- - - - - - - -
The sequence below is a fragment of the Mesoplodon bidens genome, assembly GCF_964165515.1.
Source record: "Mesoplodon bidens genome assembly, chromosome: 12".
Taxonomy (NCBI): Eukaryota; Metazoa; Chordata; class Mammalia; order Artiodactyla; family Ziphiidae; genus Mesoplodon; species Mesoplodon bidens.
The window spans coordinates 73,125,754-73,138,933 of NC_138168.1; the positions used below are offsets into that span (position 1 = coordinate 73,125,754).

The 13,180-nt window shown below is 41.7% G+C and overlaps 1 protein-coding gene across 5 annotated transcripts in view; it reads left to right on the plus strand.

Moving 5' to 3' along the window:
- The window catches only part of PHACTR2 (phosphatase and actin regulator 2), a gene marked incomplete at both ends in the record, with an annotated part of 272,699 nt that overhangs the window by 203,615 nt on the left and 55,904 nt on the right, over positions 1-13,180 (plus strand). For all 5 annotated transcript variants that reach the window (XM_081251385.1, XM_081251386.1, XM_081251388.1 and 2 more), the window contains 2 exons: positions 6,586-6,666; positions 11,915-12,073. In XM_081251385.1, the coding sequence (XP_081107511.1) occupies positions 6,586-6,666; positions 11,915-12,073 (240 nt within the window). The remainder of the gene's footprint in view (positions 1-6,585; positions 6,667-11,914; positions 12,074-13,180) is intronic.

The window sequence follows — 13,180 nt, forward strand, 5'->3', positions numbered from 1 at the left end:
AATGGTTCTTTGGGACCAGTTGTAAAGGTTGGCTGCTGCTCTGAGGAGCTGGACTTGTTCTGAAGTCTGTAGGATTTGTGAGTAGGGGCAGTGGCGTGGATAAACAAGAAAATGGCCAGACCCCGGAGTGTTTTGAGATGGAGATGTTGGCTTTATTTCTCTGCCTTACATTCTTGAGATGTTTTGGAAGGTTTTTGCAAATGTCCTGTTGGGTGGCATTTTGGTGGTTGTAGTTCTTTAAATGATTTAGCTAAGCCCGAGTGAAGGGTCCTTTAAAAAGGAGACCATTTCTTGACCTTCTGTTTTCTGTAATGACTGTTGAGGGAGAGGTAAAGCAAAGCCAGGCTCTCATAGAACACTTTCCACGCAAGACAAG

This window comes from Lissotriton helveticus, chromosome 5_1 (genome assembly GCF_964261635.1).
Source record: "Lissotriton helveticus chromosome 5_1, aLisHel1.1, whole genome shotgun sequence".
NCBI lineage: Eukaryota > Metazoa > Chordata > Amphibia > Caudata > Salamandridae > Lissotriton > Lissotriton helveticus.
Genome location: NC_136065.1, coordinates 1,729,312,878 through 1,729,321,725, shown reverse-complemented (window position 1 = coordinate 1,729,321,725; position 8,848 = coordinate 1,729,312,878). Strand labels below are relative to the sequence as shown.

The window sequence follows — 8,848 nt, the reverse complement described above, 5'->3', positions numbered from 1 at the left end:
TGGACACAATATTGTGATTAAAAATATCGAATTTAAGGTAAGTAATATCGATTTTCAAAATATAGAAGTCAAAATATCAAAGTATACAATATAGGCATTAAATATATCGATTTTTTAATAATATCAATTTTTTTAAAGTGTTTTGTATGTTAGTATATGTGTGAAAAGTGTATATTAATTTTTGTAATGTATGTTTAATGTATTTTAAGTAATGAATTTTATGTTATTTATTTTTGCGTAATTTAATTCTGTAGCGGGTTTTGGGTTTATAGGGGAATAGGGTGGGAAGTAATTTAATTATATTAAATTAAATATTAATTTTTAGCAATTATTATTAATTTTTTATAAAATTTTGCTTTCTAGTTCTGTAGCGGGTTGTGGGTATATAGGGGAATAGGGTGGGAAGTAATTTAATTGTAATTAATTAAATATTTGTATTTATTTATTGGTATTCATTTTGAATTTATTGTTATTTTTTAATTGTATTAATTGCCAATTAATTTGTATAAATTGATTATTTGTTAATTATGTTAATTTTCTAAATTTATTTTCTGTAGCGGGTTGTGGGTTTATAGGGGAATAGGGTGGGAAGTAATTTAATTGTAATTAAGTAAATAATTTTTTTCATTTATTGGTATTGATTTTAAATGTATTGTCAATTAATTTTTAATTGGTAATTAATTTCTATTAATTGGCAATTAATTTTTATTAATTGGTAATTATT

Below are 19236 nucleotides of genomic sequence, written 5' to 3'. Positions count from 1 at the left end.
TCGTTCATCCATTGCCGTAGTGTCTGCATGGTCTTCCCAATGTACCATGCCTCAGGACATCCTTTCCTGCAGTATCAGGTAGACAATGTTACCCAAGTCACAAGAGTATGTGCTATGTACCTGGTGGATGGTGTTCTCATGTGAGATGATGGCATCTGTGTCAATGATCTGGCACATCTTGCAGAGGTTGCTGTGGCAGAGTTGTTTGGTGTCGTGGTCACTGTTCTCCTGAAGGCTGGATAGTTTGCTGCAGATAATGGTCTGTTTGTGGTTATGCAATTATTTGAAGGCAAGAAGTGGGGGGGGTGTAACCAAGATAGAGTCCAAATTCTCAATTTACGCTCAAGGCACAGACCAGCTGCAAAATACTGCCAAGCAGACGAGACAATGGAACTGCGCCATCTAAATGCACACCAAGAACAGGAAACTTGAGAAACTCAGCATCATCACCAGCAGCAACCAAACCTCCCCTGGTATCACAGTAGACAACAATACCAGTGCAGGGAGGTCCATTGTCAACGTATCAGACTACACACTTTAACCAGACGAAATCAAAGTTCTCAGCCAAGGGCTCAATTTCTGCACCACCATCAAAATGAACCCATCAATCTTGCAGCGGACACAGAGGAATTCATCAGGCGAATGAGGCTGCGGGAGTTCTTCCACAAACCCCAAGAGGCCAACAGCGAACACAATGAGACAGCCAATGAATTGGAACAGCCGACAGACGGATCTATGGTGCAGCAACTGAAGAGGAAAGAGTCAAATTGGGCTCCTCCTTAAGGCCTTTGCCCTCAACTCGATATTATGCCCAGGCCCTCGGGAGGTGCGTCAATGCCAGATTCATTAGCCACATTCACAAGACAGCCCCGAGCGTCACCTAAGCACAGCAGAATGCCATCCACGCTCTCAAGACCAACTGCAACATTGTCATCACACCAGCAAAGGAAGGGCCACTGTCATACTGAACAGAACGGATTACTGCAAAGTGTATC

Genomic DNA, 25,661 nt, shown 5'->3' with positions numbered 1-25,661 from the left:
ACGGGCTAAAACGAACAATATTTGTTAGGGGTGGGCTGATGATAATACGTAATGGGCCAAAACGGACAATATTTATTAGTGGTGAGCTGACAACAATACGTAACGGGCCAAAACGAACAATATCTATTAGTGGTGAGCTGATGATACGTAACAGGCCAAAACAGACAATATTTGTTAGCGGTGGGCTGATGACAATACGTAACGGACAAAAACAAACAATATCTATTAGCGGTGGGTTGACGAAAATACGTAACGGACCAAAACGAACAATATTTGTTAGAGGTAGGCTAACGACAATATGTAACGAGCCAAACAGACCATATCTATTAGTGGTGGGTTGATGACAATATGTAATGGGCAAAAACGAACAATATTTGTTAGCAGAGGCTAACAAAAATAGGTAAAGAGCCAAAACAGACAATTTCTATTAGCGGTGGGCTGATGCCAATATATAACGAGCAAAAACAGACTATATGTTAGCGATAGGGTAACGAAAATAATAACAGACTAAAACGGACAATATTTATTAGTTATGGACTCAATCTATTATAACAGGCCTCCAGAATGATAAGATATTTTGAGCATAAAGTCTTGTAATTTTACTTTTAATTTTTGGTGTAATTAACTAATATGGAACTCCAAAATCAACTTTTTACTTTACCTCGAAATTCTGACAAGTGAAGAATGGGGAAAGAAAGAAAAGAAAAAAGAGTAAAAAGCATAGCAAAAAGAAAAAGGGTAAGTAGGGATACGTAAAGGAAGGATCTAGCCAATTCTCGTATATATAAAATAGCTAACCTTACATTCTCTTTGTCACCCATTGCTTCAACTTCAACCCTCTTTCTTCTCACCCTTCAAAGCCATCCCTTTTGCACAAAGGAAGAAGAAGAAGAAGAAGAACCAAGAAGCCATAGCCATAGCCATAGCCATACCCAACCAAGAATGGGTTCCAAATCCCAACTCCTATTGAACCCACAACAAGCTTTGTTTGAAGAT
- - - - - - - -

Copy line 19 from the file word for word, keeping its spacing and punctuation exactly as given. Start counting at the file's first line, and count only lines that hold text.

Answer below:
ACGGGCTAAAACGAACAATATTTGTTAGGGGTGGGCTGATGATAATACGTAATGGGCCAAAACGGACAATATTTATTAGTGGTGAGCTGACAACAATACGTAACGGGCCAAAACGAACAATATCTATTAGTGGTGAGCTGATGATACGTAACAGGCCAAAACAGACAATATTTGTTAGCGGTGGGCTGATGACAATACGTAACGGACAAAAACAAACAATATCTATTAGCGGTGGGTTGACGAAAATACGTAACGGACCAAAACGAACAATATTTGTTAGAGGTAGGCTAACGACAATATGTAACGAGCCAAACAGACCATATCTATTAGTGGTGGGTTGATGACAATATGTAATGGGCAAAAACGAACAATATTTGTTAGCAGAGGCTAACAAAAATAGGTAAAGAGCCAAAACAGACAATTTCTATTAGCGGTGGGCTGATGCCAATATATAACGAGCAAAAACAGACTATATGTTAGCGATAGGGTAACGAAAATAATAACAGACTAAAACGGACAATATTTATTAGTTATGGACTCAATCTATTATAACAGGCCTCCAGAATGATAAGATATTTTGAGCATAAAGTCTTGTAATTTTACTTTTAATTTTTGGTGTAATTAACTAATATGGAACTCCAAAATCAACTTTTTACTTTACCTCGAAATTCTGACAAGTGAAGAATGGGGAAAGAAAGAAAAGAAAAAAGAGTAAAAAGCATAGCAAAAAGAAAAAGGGTAAGTAGGGATACGTAAAGGAAGGATCTAGCCAATTCTCGTATATATAAAATAGCTAACCTTACATTCTCTTTGTCACCCATTGCTTCAACTTCAACCCTCTTTCTTCTCACCCTTCAAAGCCATCCCTTTTGCACAAAGGAAGAAGAAGAAGAAGAAGAACCAAGAAGCCATAGCCATAGCCATAGCCATACCCAACCAAGAATGGGTTCCAAATCCCAACTCCTATTGAACCCACAACAAGCTTTGTTTGAAGAT